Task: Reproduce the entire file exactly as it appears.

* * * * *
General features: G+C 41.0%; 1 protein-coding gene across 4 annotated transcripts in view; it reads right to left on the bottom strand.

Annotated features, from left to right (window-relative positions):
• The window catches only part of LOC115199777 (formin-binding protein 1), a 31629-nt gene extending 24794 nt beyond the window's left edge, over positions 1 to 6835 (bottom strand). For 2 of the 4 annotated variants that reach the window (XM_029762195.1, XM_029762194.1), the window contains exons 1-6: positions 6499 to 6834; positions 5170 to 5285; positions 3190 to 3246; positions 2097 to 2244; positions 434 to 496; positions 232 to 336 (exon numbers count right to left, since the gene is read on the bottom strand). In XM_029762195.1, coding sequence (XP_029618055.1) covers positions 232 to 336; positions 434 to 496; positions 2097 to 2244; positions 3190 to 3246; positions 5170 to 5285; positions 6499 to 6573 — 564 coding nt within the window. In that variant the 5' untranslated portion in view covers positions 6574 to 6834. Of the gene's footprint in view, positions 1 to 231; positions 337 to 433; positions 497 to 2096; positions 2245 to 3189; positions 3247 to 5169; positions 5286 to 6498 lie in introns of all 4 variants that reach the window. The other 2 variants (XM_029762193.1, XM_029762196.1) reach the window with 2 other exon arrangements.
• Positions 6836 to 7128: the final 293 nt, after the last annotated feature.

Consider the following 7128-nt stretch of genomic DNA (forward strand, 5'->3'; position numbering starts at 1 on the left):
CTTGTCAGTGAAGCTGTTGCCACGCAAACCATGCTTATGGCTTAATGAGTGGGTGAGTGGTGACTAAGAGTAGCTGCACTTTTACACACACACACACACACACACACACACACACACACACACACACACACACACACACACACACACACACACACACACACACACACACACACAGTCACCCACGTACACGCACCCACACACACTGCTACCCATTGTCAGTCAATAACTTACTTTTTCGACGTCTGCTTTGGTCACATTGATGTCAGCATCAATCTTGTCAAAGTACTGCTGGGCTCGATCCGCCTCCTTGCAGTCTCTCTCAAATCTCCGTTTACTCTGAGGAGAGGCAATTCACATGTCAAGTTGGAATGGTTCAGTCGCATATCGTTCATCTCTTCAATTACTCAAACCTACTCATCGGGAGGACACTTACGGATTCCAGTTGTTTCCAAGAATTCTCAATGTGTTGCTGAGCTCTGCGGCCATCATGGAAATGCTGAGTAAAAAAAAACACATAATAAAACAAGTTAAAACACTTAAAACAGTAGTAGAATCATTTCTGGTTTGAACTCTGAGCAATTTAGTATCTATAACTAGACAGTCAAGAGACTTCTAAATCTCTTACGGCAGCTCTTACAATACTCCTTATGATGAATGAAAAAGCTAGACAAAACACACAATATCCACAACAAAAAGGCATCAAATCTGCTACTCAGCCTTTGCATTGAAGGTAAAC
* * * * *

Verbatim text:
General features: G+C 41.0%; 1 protein-coding gene across 4 annotated transcripts in view; it reads right to left on the bottom strand.

Annotated features, from left to right (window-relative positions):
• The window catches only part of LOC115199777 (formin-binding protein 1), a 31629-nt gene extending 24794 nt beyond the window's left edge, over positions 1 to 6835 (bottom strand). For 2 of the 4 annotated variants that reach the window (XM_029762195.1, XM_029762194.1), the window contains exons 1-6: positions 6499 to 6834; positions 5170 to 5285; positions 3190 to 3246; positions 2097 to 2244; positions 434 to 496; positions 232 to 336 (exon numbers count right to left, since the gene is read on the bottom strand). In XM_029762195.1, coding sequence (XP_029618055.1) covers positions 232 to 336; positions 434 to 496; positions 2097 to 2244; positions 3190 to 3246; positions 5170 to 5285; positions 6499 to 6573 — 564 coding nt within the window. In that variant the 5' untranslated portion in view covers positions 6574 to 6834. Of the gene's footprint in view, positions 1 to 231; positions 337 to 433; positions 497 to 2096; positions 2245 to 3189; positions 3247 to 5169; positions 5286 to 6498 lie in introns of all 4 variants that reach the window. The other 2 variants (XM_029762193.1, XM_029762196.1) reach the window with 2 other exon arrangements.
• Positions 6836 to 7128: the final 293 nt, after the last annotated feature.

Consider the following 7128-nt stretch of genomic DNA (forward strand, 5'->3'; position numbering starts at 1 on the left):
CTTGTCAGTGAAGCTGTTGCCACGCAAACCATGCTTATGGCTTAATGAGTGGGTGAGTGGTGACTAAGAGTAGCTGCACTTTTACACACACACACACACACACACACACACACACACACACACACACACACACACACACACACACACACACACACACACACACACACACACACAGTCACCCACGTACACGCACCCACACACACTGCTACCCATTGTCAGTCAATAACTTACTTTTTCGACGTCTGCTTTGGTCACATTGATGTCAGCATCAATCTTGTCAAAGTACTGCTGGGCTCGATCCGCCTCCTTGCAGTCTCTCTCAAATCTCCGTTTACTCTGAGGAGAGGCAATTCACATGTCAAGTTGGAATGGTTCAGTCGCATATCGTTCATCTCTTCAATTACTCAAACCTACTCATCGGGAGGACACTTACGGATTCCAGTTGTTTCCAAGAATTCTCAATGTGTTGCTGAGCTCTGCGGCCATCATGGAAATGCTGAGTAAAAAAAAACACATAATAAAACAAGTTAAAACACTTAAAACAGTAGTAGAATCATTTCTGGTTTGAACTCTGAGCAATTTAGTATCTATAACTAGACAGTCAAGAGACTTCTAAATCTCTTACGGCAGCTCTTACAATACTCCTTATGATGAATGAAAAAGCTAGACAAAACACACAATATCCACAACAAAAAGGCATCAAATCTGCTACTCAGCCTTTGCATTGAAGGTAAAC